The Great Seal of the State of Montana is a vivid symbol of all that is special about Big Sky Country.
The Great Seal evolved from a basic design submitted by Francis McGee Thompson, a representative from Beaverhead County at the First Legislative Assembly at Bannack, the Territorial capital, during the winter of 1864-65.
Thompson’s design contained the words “Oro el Plata,” two of the riches that gave rise to the nickname Treasure State. This was changed to read “Oro y Plata,” Spanish for gold and silver. Indeed, it is interesting to note that during the first Territorial legislative deliberations on this subject, consideration was given to using the word “Eldorado” instead of “Oro y Plata.” This proposal was voted down.
The seal also features a plow and a miner’s pick and shovel above these words to illustrate the state’s agricultural and mineral wealth. These are surrounded by the mountains for which Montana was named, as well as by the Great Falls of the Missouri River, which so dazzled explorers Lewis and Clark.
The Territorial resolution accepting Thompson’s design was passed on February 9, 1865, and signed the same day by Territorial Governor Sidney Edgerton. The resolution read: “The Territorial seal shall as a central group represent a plow, a miners pick and shovel, upon the left mountain scenery, underneath as a motto the words Oro el Plata. The seal shall be two inches in diameter and surrounded by these words, The Seal of the Territory of Montana.”
The original designers of the seal were members of a legislative committee chaired by Francis M. Thompson, in the days when Montana was still a territory. Thompson was not without some expertise: he had engraved seals for Montana’s first mining districts on the ends of ax handles. The committee wanted to incorporate into the design the essential elements of Montana’s economy and its natural attributes. The first seal included bison and other animals, but these were removed by later designers who thought the seal was too cluttered. Thompson, who came to the Territory from Massachusetts in 1862, returned to his home state in 1865. His original hand drawn design for the seal is preserved in the Historical Society of Montana.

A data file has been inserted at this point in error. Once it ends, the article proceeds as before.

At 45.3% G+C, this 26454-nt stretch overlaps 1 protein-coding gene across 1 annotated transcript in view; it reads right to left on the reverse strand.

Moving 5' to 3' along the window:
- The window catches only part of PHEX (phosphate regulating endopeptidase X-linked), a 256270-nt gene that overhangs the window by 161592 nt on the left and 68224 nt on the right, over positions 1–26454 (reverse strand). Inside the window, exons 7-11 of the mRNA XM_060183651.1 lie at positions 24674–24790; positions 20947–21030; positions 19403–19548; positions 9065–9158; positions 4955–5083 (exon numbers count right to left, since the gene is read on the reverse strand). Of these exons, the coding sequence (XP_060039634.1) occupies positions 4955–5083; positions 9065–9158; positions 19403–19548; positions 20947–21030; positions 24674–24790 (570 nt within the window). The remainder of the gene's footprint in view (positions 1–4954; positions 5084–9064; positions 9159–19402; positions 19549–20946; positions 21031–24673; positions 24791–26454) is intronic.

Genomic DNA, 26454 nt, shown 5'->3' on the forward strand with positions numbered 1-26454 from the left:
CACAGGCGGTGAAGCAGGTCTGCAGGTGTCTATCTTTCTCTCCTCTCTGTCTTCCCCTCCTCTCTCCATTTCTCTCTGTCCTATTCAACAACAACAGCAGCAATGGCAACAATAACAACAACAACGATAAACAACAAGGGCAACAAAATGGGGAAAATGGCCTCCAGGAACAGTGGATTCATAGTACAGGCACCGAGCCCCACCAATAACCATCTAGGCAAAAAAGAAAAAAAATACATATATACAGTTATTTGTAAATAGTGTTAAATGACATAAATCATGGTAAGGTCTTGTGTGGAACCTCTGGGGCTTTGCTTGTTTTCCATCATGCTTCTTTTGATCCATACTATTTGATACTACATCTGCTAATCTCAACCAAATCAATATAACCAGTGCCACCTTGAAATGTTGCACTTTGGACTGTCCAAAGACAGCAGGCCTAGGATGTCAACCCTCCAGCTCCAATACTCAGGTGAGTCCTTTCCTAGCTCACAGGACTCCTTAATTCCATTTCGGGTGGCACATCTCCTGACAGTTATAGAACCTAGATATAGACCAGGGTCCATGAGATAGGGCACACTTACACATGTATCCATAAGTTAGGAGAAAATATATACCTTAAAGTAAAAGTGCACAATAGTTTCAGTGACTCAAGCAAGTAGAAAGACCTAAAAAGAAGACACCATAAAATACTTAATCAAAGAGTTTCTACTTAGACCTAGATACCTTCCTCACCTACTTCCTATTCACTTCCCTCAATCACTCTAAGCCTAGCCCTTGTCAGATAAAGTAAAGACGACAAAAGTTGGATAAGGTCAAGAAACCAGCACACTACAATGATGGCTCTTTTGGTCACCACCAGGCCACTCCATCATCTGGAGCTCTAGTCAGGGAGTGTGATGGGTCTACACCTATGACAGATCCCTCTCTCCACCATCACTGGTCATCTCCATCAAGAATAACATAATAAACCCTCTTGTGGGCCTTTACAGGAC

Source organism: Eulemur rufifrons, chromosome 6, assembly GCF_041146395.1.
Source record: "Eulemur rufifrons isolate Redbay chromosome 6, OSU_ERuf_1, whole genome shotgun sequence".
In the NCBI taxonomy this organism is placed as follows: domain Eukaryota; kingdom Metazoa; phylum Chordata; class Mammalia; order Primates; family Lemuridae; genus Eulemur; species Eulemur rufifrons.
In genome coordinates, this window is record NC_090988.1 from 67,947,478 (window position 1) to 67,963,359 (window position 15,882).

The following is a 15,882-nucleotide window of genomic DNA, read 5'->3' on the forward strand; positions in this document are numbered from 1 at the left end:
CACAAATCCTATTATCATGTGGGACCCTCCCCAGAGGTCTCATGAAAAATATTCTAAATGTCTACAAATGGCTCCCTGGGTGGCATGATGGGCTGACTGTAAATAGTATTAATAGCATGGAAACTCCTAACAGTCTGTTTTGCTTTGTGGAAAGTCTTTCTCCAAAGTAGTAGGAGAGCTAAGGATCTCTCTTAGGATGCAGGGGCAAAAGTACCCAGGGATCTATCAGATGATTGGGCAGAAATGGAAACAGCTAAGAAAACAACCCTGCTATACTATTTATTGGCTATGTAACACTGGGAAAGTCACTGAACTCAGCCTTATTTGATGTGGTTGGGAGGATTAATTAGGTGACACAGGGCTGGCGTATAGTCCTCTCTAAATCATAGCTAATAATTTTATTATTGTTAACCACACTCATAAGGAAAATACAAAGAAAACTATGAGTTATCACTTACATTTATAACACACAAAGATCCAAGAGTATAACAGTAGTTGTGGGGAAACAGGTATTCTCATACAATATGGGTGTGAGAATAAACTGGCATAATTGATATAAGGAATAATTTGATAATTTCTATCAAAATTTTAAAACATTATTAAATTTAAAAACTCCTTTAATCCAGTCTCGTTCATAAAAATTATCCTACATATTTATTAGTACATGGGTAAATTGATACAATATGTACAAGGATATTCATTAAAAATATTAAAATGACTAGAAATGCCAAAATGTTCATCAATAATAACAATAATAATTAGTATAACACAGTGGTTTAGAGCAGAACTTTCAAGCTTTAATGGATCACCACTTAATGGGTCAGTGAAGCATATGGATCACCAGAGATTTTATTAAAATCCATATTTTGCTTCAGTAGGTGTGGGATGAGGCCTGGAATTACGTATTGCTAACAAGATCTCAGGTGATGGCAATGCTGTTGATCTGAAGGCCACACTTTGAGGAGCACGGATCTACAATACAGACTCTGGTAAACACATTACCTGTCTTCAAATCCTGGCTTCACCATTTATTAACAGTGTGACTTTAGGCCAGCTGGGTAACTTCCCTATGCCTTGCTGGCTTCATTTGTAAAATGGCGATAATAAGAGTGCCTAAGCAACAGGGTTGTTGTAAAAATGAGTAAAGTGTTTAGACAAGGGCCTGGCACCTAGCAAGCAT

When Montana changed from a territory to a state in 1889, the seal changed as well. In 1891, shortly after Montana became a state, legislators debated the design of the seal at length and suggested adding Indians, settlers, miners, horses, sheep, cattle — even a train or stagecoach. Recognizing that the seal could quickly become overpopulated, the lawmakers finally decided to leave well enough alone. Montana’s first seal had a buffalo where the trees are now, and the falls and river were different, but it was very close to the original. They satisfied themselves with changing the word “Territory” to “State.”
The Territorial seal was used until the Third Legislative Assembly, when the basic design received sanction as The Great Seal of the State of Montana. The adopting resolution was passed March 2, 1893. Two years later, the man who made the drawings for the state seal based on the original Territorial design, was paid $20 for his work. House Bill 178, approved March 2, 1895, directed: “That the sum of twenty dollars be, and the same is hereby appropriated out of any moneys in the State Treasury not otherwise appropriated, for the relief of G.R. Metten for services rendered the State in the year 1893, drawing designs for the Great Seal of Montana.”
Candidates should not use the Montana state seal on campaign literature.
One element of the Secretary of State’s job is to serve as keeper of the Great Seal of the State of Montana. The office grants permission for organizations or individuals who want to use the seal on materials. That permission is typically not given for political campaigns because it would imply that a campaign already had the endorsement of the people of Montana.
By law, the Secretary of State is charged with keeping the state seal, and is the only one who has the authority to affix it to public documents, including those signed by the Governor.
1-1-501, MCA. Great seal. The great seal of the state is as follows: a central group representing a plow and a miner’s pick and shovel; upon the right, a representation of the Great Falls of the Missouri River; upon the left, mountain scenery; and underneath, the words “Oro y Plata.” The seal must be 2 1/2 inches in diameter and surrounded by these words, “The Great Seal of the State of Montana.”
History: En. Sec. 1, p. 42, L. 1893; re-en. Sec. 1130, Pol. C. 1895; re-en. Sec. 430, Rev. C. 1907; re-en. Sec. 526, R.C.M. 1921; re-en. Sec. 526, R.C.M. 1935; R.C.M. 1947, 19-111.
Original sketch of the proposed seal for the Territory of Montana made by Francis M. Thompson, member of the committee on the seal in the first legislative assembly.
The classic black-and-white version which every state agency uses as a base. Source and artist unknown.